Second round pairings are listed in the right sidebar, featuring several intriguing matchups. Webb v. Lartigue? Weegee v. Friedlander? Ray-Jones v. Moriyama? Doisneau v. Riboud? As with last time, there are also some brutal death-traps. Er, sorry about that Lyon and Ronis. Should be interesting to follow.

Have fun voting. Polls conclude Sunday, 5/16 at midnight PDT.

Sunday, May 9, 2010

Everyone's a critic

I know Ryan Howard as a character on The Office, but until recently I had no idea of his photographic background. Thanks to a link on Muse-ings, I recently discovered Howard's photoblog One Thousand And One Words, which lists a growing array of sharply written photo critiques. Here's a sampling:

As you can see from this brief review, Howard really knows his stuff and he doesn't pull any punches.

Want a personal critique? Howard has generously offered to judge photos from his readers. If you have a photo in mind and you want it to receive an MFA-level analysis for free, just go to his blog and follow the submission link. If you have trouble choosing a photo, consider Howard's guidance: "I challenge you to be as avant-garde as possible, because the greatest artistic freedom."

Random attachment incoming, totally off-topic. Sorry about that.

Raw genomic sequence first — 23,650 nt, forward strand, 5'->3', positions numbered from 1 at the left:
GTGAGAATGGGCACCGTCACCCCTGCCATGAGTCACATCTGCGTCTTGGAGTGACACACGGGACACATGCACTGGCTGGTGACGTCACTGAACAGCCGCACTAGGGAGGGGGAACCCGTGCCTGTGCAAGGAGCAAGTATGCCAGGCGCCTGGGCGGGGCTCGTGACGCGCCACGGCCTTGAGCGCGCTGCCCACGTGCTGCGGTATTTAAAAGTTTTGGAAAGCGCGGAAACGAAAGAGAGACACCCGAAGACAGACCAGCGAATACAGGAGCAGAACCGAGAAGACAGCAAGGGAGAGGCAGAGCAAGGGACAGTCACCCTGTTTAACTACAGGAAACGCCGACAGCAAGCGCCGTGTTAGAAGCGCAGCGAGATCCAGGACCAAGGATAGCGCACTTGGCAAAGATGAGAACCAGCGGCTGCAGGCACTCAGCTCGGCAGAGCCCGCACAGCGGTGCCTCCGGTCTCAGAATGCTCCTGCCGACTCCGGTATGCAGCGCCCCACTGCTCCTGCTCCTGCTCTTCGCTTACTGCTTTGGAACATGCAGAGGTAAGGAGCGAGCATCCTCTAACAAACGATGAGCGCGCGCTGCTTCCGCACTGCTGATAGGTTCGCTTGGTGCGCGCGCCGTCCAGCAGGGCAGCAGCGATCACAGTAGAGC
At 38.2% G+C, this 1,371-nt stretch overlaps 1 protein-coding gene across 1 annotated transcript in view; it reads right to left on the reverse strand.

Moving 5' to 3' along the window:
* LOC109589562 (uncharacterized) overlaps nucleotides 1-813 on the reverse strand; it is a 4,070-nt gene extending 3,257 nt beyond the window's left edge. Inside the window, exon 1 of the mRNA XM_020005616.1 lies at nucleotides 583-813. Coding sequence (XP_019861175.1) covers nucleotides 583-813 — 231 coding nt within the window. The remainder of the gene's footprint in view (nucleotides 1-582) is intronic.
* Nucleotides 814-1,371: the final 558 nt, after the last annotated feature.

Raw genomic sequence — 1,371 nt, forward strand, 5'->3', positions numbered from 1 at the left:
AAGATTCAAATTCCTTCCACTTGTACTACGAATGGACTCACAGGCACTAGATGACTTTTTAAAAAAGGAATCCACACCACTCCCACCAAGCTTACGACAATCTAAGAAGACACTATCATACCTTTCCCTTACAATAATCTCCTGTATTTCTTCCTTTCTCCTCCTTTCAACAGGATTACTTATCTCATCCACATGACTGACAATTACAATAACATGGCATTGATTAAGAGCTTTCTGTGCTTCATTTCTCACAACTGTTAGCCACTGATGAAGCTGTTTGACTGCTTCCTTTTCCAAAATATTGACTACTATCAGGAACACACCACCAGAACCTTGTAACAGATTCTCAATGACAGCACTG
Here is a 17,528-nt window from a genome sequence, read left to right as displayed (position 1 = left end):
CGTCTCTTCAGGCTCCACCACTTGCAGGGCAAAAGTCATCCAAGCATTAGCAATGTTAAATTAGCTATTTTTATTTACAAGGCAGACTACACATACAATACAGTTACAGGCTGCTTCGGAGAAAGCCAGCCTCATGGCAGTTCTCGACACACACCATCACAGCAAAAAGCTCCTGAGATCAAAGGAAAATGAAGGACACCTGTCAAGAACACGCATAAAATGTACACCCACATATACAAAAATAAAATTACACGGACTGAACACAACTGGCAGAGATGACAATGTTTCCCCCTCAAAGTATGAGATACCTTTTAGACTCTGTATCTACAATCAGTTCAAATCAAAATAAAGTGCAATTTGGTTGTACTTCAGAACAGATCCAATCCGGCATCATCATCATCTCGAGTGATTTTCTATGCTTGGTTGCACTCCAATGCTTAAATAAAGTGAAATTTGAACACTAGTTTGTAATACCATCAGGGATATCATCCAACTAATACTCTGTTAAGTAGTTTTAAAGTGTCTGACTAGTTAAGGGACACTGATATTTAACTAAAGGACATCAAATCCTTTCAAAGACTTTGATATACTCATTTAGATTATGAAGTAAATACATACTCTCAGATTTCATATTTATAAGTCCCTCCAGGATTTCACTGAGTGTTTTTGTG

Saturday, May 8, 2010

What To Do? #71

211. W 14th and Burnside, Portland, 2006

212. SE 30th and Division, Portland, 2006

213. SE 12th and Hawthorne, Portland, 2006

WTD? is a weekly installment of old unseen b/w photos)

Thursday, May 6, 2010